12 for ’12 #6: Keeping Property Taxes Low
(NASHVILLE, TN) November 9, 2011 –State Senator Brian Kelsey (R-Germantown) today announced the introduction of a bill designed to slow the rate of growth of municipal and county property taxes. Senate Bill 2150 provides that no local government may impose an increase of more than one percent in the property tax rate without prior voter approval.
The legislation is the sixth in a series of announcements by Kelsey in his “12 for ’12” initiative for the next legislative session, which is set to reconvene January 10, 2012.
“This bill will help keep property taxes low,” said Senator Kelsey. “Residents deserve a voice in the decision to raise excessive taxes. Every increase in the property tax equals less money for families to buy groceries or pay off a credit card bill. Voters need a voice if politicians propose really excessive tax increases.”
Under the bill, property tax rate increases of one percent or less of the property value would continue to require only a simple majority of the local county commission or city council. However, property tax increases of more than one percent per year would require a referendum and approval from a majority of those voting in the referendum to take effect.
Voter approval of property taxes is not a new idea to Tennessee. In 2006, Nashville voters approved a ballot initiative to put all future property tax increases to a vote, regardless of the size of the increase. In the current fiscal year, approximately 50 percent of funding for the operating budget in Metro Nashville Davidson County comes from property taxes.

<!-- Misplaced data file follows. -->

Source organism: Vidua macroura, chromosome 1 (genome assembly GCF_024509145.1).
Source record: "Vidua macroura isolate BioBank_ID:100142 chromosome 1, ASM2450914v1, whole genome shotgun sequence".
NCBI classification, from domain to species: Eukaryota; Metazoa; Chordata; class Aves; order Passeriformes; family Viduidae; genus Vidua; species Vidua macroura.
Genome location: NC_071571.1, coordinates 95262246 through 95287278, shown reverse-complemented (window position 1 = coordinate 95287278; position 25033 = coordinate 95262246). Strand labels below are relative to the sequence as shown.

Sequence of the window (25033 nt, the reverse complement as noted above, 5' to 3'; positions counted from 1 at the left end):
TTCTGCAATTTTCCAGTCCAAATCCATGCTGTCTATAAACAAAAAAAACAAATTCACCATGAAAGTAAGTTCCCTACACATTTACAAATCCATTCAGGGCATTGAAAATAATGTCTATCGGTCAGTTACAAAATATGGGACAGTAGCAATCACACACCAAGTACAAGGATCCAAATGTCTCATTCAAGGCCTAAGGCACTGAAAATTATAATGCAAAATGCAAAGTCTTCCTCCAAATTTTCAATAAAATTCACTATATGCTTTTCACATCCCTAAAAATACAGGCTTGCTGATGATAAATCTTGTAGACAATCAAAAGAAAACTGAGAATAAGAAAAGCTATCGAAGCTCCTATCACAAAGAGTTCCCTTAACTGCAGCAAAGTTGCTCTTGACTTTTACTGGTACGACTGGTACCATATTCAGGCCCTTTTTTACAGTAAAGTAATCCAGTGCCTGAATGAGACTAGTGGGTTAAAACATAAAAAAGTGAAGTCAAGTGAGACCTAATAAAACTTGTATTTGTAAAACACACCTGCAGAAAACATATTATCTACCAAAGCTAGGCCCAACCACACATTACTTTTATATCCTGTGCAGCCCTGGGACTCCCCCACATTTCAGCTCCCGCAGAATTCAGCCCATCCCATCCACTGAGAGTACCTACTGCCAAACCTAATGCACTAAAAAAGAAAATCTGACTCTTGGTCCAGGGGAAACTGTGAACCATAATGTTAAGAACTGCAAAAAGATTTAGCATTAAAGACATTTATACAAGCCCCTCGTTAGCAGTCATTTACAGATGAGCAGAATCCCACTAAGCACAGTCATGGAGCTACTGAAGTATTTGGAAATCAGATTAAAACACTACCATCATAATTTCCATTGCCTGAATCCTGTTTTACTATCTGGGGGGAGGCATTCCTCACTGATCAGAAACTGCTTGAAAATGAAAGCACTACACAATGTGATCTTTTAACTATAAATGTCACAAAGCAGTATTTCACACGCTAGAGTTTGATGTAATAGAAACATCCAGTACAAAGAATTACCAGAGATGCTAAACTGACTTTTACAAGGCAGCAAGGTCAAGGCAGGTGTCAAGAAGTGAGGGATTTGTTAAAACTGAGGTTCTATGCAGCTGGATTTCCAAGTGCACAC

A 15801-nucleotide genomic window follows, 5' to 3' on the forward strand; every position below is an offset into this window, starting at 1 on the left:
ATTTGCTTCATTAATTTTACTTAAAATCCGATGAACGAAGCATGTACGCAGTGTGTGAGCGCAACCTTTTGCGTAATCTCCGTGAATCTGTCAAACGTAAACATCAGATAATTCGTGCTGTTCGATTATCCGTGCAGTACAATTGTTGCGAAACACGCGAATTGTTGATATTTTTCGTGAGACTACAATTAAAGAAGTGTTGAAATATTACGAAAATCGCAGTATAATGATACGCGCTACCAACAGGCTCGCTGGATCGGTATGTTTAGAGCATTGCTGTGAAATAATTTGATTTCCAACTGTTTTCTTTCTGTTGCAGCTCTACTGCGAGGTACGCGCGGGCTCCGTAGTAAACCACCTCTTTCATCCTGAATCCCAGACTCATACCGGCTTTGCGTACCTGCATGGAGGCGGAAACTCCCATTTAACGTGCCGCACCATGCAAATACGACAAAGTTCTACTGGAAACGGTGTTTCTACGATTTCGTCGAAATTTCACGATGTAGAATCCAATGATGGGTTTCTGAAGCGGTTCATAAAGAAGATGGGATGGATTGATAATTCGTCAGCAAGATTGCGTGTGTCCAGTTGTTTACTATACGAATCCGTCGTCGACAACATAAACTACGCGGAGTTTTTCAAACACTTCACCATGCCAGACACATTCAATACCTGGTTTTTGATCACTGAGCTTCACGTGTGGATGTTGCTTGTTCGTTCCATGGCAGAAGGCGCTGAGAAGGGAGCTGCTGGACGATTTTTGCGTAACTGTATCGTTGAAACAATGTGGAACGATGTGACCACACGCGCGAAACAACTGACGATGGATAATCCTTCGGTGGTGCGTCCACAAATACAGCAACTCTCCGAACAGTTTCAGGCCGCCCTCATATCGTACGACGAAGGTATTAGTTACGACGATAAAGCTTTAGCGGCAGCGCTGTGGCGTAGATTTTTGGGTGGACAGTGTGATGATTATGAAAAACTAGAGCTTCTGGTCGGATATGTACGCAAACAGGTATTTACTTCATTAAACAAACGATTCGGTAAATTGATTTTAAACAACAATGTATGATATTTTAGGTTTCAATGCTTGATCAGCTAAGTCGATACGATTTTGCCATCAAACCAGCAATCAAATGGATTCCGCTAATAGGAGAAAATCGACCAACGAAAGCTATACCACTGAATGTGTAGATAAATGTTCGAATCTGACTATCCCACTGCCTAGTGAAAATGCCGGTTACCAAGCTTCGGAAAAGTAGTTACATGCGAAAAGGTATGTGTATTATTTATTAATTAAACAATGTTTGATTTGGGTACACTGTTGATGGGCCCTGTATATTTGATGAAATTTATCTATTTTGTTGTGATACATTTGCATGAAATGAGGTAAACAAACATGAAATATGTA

Other states have had property tax increase caps for years. California caps tax increases at 1 percent; New Jersey and New York limit annual increases to 2 percent; and Massachusetts maintains a 2.5 percent cap. In contrast to these rigid caps, Senate Bill 2150 conditions excessive property tax increases on voter approval.
Kelsey explained, “This bill will encourage greater fiscal responsibility on the part of local governments and will ultimately help cities and counties balance their budgets through saving and intelligent budget planning. If an emergency arises, local governments still have options under this bill, but raising the tax rate above 1 percent is not a decision that should not be taken lightly.”